"This debut solo effort after several collaborations with husband Tom McNeal (The Decoding of Lana Morris, 2007, etc.) stands out in the crowded coming-of-age field. The affecting narrative springs believably from the first-person thoughts of Pearl DeWitt as she recalls her 15th summer, when, entranced by a nearly mute, illegal Mexican migrant worker, the beautiful and gifted teenage Amiel, Pearl makes choices that lead to tragedy. Evocative language electrifies the scenes between the pair, as they develop a relationship both complicated and deepened by their limited verbal communication. Her warnings to readers of impending disaster amplify rather than diminish the impact of the misguided, wrenching decisions she makes when a raging wildfire sweeps through their rural California community. Besides her poignant relationship with Amiel, Pearl navigates her father’s recent abandonment of her and her mother and her complicated relationship with her cousin Robby as he blunderingly deals with his father’s apparent infidelity. Notable for well-drawn characters, an engaging plot and, especially, hauntingly beautiful language, this is an outstanding book."
-
Kirkus Reviews, starred review
School Library Journal
Gr 8 Up—The catastrophic wildfires that ravaged Southern California in 2007 serve as the backdrop for this compelling story of a forbidden romance with tragic consequences. In the inland farming community of Fallbrook, 15-year-old Pearl tells her story through a leisurely voice. She deals with her parents' divorce; her cousin's anger at his father's suspected adultery; and, most significantly, her undeniable attraction to the alluring undocumented Mexican migrant worker Amiel, whose damaged vocal chords limit his speech but not his communication. Disaster is referred to throughout the narrative, filling readers with a sense of foreboding as Pearl's persistence overcomes Amiel's trepidation and the two draw together in an intense secret affair. All of this leads to a heart-pounding final act when the wildfire breaks out and Pearl must choose between family and romance, safety and uncertainty. The ramifications of the ill-fated decisions made by both Pearl and Amiel will surely spark strong discussion among readers. Both the plot and setting are grounded in rich, realistic detail; the author's love for the town of Fallbrook shines vividly through lyrical descriptions of avocado groves and orange blossoms. While Amiel remains a somewhat mysterious figure, Pearl's relationships with her family and friends are fully realized through her nostalgic recollections of simpler times. Drawn in by the appeal of clandestine love and looming disaster, teens will also be rewarded with much thought-provoking substance in this novel's complex characters and hauntingly ambiguous ending.—Allison Tran, Mission Viejo Library, CA
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Product Details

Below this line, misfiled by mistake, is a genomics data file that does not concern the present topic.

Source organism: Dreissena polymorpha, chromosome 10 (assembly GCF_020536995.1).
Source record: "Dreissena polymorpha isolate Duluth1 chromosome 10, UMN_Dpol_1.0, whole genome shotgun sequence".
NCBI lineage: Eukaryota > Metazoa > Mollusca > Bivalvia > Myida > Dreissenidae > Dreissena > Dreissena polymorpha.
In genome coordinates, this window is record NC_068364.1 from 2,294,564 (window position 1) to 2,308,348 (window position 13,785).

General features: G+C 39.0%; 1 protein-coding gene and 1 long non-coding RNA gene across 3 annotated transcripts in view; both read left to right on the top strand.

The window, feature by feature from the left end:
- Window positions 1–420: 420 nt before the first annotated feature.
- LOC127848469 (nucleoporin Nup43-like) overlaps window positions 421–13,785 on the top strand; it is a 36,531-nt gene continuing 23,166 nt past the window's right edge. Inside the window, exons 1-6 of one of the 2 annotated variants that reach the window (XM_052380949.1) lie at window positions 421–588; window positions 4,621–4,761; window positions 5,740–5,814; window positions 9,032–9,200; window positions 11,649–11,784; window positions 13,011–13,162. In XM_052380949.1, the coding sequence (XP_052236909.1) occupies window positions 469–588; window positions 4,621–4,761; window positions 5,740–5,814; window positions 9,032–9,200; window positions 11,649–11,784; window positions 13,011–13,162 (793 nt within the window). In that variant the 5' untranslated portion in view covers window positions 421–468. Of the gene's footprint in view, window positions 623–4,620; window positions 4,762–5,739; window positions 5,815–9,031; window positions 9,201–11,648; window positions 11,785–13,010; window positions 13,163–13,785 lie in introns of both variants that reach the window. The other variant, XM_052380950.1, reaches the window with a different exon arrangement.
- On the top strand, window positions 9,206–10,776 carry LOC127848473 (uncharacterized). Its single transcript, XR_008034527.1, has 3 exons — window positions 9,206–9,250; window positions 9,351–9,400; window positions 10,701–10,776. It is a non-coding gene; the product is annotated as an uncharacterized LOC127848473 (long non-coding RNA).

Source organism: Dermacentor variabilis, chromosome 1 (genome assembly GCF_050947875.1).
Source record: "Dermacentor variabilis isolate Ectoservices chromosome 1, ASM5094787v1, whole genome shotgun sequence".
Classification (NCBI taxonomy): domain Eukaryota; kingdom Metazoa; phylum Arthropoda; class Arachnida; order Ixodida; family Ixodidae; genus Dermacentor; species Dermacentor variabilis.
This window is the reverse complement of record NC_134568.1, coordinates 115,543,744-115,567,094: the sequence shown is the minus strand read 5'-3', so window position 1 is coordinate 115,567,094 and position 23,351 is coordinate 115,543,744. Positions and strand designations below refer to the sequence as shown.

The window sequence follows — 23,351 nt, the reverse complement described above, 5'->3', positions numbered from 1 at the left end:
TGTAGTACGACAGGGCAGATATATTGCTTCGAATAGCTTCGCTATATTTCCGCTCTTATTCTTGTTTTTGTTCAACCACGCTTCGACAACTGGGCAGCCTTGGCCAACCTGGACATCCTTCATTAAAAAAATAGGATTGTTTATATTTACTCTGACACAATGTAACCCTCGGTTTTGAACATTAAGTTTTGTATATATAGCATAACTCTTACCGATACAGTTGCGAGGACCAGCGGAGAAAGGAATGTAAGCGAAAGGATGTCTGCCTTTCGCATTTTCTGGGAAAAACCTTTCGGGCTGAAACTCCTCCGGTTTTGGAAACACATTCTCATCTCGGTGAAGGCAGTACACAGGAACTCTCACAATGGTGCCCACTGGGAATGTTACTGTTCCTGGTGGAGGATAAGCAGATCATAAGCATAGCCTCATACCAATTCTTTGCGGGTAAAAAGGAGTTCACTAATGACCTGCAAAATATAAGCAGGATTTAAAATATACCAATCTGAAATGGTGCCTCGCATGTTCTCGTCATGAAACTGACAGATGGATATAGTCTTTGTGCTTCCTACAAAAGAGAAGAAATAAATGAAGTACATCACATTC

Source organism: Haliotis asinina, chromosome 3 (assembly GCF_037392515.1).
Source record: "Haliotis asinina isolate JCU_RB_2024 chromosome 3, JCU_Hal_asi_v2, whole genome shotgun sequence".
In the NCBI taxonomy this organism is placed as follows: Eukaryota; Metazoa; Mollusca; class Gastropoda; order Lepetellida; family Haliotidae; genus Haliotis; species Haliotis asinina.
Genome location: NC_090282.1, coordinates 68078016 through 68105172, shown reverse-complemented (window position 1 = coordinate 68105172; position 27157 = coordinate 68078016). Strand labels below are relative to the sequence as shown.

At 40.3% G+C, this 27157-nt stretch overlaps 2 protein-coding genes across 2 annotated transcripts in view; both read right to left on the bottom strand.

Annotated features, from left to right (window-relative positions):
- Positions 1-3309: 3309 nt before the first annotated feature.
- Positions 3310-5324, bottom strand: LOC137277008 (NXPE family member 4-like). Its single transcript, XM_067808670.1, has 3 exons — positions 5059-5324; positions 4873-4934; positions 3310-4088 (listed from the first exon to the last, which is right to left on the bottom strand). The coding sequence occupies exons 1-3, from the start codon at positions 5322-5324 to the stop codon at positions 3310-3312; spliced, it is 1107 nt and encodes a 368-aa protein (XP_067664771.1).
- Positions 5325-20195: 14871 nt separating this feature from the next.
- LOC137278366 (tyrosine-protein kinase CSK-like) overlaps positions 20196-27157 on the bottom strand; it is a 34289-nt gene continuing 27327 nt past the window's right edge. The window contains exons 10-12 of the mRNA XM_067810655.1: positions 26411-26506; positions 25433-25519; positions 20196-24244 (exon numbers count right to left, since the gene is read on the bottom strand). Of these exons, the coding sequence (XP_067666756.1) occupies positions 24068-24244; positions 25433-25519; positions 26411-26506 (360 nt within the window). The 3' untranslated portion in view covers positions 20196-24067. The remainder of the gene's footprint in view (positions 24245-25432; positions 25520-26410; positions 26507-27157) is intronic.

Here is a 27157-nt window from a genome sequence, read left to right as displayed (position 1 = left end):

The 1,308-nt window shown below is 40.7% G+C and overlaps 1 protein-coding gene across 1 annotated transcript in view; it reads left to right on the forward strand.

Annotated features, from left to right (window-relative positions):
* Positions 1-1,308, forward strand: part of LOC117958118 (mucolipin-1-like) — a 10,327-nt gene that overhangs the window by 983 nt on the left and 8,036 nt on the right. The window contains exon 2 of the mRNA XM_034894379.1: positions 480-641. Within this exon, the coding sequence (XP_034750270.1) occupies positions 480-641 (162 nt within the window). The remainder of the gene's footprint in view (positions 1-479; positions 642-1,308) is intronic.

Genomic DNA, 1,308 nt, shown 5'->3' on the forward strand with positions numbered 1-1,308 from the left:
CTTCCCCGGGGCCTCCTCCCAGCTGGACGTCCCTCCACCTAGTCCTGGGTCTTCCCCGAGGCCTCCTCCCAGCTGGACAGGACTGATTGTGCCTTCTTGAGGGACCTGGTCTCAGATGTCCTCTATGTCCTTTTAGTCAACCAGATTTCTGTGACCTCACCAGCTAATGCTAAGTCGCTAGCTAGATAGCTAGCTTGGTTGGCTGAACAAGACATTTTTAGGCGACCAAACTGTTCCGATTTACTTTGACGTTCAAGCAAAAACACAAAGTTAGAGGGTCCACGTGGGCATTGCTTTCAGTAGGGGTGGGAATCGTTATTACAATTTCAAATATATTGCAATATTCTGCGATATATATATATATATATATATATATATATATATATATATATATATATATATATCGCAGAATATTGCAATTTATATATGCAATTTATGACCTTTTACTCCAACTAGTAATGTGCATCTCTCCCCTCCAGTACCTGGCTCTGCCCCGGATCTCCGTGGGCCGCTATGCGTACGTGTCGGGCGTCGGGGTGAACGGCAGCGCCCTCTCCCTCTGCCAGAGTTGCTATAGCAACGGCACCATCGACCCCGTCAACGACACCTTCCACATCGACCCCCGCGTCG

• ISBN-13: 9780375849732
  • Publisher: Random House Children's Books
  • Publication date: 9/14/2010
  • Pages: 304
  • Sales rank: 637,178
  • Age range: 12 - 17 Years
  • Product dimensions: 5.80 (w) x 8.20 (h) x 1.20 (d)

Meet the Author

Laura Rhoton McNeal holds a master’s degree in fiction writing from Syracuse University. She taught middle school and high school English before becoming a novelist and journalist.

Together, Laura and her husband, Tom McNeal, are the authors of Crooked, winner of the California Book Award for Juvenile Literature and an ALA Top Ten Best Book for Young Adults; Zipped, winner of the PEN Center USA Literary Award for Children’s Literature; Crushed (called “compelling” by Publishers Weekly); and The Decoding of Lana Morris, a Kirkus Reviews Best Young Adult Book of the Year.

The McNeals live in Southern California with their two sons, Sam and Hank. To learn more, please visit the authors’ Web site at www.mcnealbooks.com.

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Read an Excerpt

One

You wouldn't have noticed me before the fire unless you saw that my eyes, like a pair of socks chosen in the dark, don't match. One is blue and the other's brown, a genetic trait called heterochromia that I share with white cats, Catahoula hog dogs, and water buffaloes. My uncle Hoyt used to tell me, when I was little, that it meant I could see fairies and peaceful ghosts.

Then I met Amiel, and for six months it seemed true what he whispered in his damaged voice: Tú eres de dos mundos.

He was wrong, of course. You can only belong to one world at a time.

Now that he's gone, I try to see things when I'm alone. I put one hand over my blue eye, and I look south. With my brown eye I can see all the way to Mexico. I fly over freeways and tile roofs and malls and swimming pools. I cross the Sierra de Juárez Mountains and the Sea of Cortés to the place where Amiel was born, and I find the turquoise house with a red door. There are three chairs on the covered patio: one for him, one for me, and one for Uncle Hoyt. I tell myself the chairs are empty because we're not there yet. I watch for as long as I can and when my eye starts to water, I remove my hand.

Tomorrow, I'll look again.

Two

People move to Fallbrook, California, because it's sunny 340 days of the year. They move here to grow petunias and marigolds and palms and cycads and cactus and self-propagating succulents and blood oranges and Meyer lemons and sweet limes and, above all, avocados. They move here to grow them, I should say, or to pick them for other people.

The houses are far apart when you're out in the hills, where trees and petunias grow in straight lines for profit, but once you get close to town, the streets look like something drawn by a child with an Etch A Sketch. No overall plan, no sidewalks, just driveways going off in crazy lines that lead to other driveways, where signs point to other dead-end streets named in Spanish or English with no particular theme—La Oreja Place sticking out of Rodeo Queen Drive leading to Tecolote Avenue, which if it were a sentence would read "the Ear on the Rodeo Queen of the Owl."